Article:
Apple’s long reach reshapes medical research
Tech giant's tools enable vast virtual studies following people about their daily lives
There are also some concerns that Apple, which has already reshaped how people live, communicate and entertain themselves, is pursuing yet another way to influence society, this time through health. Photograph: Joel Saget/AFP via Getty Images)
In 1976, the Harvard School of Public Health and two other major medical institutions started a study on nurses that has become one of the largest and longest research efforts ever conducted on women’s health. They have so far enrolled more than 275,000 participants.
On Thursday, the Harvard school announced an even more ambitious women’s health study, one that aims to enrol one million women over a decade. The new ingredients allowing the huge scale: Apple’s iPhones, apps and money.
Harvard’s new study is just one of three new large research efforts that Apple is working on with leading academic research centres and health organisations. Together, the studies, which Apple is paying for, show how the Silicon Valley giant and its popular products are reshaping medical research.
To enrol in clinical trials, patients have often had to travel to medical centres to be briefed by researchers and fill out the study paperwork in person. Many studies also follow patients only intermittently, in periodic surveys and visits to hospitals.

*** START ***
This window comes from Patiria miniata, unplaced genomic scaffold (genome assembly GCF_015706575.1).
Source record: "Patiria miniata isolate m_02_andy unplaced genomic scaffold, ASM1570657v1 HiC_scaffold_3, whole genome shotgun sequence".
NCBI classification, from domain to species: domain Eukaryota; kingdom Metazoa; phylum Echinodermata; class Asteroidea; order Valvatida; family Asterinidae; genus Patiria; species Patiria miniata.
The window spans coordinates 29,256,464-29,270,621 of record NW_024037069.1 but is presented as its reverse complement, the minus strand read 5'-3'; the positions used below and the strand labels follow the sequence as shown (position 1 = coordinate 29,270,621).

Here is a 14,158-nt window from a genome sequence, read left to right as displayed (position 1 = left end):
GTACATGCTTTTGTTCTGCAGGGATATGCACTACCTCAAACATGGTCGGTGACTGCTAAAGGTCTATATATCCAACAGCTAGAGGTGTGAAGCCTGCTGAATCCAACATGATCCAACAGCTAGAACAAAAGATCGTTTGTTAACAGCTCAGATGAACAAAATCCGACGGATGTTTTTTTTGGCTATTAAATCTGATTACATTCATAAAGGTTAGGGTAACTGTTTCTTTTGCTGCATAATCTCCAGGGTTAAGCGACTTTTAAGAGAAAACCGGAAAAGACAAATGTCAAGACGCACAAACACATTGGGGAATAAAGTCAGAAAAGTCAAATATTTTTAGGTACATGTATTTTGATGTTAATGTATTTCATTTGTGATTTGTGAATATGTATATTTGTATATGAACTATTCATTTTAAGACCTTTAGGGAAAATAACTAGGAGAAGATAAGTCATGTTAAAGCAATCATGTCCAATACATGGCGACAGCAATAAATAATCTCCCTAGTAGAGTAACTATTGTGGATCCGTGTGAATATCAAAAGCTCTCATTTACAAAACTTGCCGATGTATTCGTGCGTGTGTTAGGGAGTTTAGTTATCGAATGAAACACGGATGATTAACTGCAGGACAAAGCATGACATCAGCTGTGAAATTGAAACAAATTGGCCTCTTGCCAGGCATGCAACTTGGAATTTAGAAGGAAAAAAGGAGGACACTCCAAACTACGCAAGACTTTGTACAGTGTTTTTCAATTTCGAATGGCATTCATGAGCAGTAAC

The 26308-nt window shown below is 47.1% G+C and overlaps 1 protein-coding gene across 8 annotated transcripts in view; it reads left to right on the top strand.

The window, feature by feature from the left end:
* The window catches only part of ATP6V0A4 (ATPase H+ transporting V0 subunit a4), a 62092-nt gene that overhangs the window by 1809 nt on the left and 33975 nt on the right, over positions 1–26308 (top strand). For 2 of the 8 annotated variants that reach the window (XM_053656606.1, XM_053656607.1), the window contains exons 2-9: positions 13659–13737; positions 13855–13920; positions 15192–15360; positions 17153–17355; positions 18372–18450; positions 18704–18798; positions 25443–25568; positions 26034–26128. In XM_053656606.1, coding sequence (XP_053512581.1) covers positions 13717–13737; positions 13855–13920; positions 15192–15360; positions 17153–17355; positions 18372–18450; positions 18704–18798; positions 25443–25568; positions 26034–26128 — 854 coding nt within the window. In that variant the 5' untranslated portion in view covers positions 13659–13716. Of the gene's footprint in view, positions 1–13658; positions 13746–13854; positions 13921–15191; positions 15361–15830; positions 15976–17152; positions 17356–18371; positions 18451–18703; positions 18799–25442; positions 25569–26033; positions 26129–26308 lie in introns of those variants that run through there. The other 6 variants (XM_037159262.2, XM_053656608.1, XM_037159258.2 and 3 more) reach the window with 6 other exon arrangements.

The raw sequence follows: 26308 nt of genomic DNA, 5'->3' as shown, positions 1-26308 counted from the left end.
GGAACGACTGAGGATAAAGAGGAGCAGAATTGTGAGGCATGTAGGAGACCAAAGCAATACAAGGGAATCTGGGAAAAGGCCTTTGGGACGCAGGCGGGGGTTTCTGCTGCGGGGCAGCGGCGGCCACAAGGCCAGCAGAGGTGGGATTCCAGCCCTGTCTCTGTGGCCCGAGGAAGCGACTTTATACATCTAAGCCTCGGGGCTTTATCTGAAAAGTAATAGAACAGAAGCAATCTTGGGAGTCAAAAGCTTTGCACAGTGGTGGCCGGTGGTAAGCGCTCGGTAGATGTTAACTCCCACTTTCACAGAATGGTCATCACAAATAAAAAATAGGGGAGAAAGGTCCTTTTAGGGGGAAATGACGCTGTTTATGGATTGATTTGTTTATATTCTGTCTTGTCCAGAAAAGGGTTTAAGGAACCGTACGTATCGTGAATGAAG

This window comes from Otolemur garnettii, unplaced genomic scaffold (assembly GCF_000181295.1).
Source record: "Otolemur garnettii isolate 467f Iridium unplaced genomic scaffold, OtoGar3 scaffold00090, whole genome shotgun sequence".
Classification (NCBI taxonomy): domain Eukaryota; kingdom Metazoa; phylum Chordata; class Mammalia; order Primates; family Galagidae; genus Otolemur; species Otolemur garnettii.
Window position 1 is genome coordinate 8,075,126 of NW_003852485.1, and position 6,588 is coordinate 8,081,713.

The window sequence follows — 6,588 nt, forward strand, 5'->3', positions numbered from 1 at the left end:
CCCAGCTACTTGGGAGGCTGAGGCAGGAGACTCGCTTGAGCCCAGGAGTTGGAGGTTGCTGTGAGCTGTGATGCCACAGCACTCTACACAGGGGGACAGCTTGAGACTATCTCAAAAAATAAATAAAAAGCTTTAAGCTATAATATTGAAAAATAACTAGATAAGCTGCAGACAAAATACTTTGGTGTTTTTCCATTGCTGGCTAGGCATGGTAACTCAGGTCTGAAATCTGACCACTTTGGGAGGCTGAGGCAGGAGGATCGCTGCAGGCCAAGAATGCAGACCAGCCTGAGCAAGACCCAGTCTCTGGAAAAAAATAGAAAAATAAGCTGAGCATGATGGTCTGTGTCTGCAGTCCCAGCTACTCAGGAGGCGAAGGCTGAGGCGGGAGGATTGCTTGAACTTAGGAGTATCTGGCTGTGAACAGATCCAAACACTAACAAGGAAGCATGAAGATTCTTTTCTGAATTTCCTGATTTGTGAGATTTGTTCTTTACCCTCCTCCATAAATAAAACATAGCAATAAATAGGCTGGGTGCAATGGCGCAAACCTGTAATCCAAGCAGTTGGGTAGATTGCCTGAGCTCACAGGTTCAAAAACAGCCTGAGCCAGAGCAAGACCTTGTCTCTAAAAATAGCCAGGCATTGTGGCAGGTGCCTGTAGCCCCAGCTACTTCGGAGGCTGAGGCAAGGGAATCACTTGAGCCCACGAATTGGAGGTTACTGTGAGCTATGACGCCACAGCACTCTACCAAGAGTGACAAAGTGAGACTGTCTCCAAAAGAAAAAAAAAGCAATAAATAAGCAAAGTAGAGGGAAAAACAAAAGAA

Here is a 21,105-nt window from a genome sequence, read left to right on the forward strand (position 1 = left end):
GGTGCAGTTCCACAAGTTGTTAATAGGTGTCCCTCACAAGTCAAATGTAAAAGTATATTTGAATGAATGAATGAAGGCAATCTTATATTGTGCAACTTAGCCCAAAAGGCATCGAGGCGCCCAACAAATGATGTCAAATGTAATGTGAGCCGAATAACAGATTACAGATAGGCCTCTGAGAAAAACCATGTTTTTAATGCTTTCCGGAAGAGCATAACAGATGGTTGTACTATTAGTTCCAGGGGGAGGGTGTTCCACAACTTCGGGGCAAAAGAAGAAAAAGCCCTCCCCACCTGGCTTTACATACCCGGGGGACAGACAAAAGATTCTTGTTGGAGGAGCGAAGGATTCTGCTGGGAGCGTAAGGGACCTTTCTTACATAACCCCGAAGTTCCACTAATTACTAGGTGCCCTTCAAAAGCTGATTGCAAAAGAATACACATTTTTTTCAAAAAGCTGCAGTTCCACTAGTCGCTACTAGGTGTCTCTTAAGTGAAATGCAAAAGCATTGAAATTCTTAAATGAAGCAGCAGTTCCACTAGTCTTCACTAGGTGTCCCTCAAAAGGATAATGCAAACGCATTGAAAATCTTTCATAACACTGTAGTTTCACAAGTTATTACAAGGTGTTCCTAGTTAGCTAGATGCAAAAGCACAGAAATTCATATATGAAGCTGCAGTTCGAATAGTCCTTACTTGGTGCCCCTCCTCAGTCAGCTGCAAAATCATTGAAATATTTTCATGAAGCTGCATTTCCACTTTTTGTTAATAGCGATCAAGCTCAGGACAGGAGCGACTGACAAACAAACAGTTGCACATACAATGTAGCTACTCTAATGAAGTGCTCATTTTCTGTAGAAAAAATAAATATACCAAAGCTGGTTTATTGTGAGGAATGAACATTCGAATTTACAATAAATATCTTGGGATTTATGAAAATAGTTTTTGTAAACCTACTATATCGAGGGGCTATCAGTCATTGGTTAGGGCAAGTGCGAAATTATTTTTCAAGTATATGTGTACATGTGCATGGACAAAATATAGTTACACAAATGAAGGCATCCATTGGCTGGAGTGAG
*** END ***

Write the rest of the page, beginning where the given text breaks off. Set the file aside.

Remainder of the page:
But Apple tools are enabling large-scale virtual studies that can follow people as they go about their daily lives. The company has developed a research app for iPhones, which participants can download from its app store, that is helping researchers quickly and easily recruit hundreds of thousands of study volunteers.
Researchers at Stanford Medicine, who studied whether an app on the Apple Watch could detect an irregular heartbeat condition, were able to enrol more than 400,000 participants in just eight months. Apple helped recruit volunteers by promoting the study, which was published on Wednesday, in its app store and emailing customers who had bought Apple Watches.
Dr Ethan Weiss, an associate professor of medicine at the University of California, San Francisco, said he thought there would be many more of these so-called virtual studies, partly because they reduce the burden and costs compared with in-person studies.
He noted, however, that doctors did not yet know whether monitoring people en masse through smartphones and consumer-wearable devices would significantly improve health outcomes.
“This is the big question. Is this ‘so what’? Or are we going to learn something meaningful we don’t know yet?”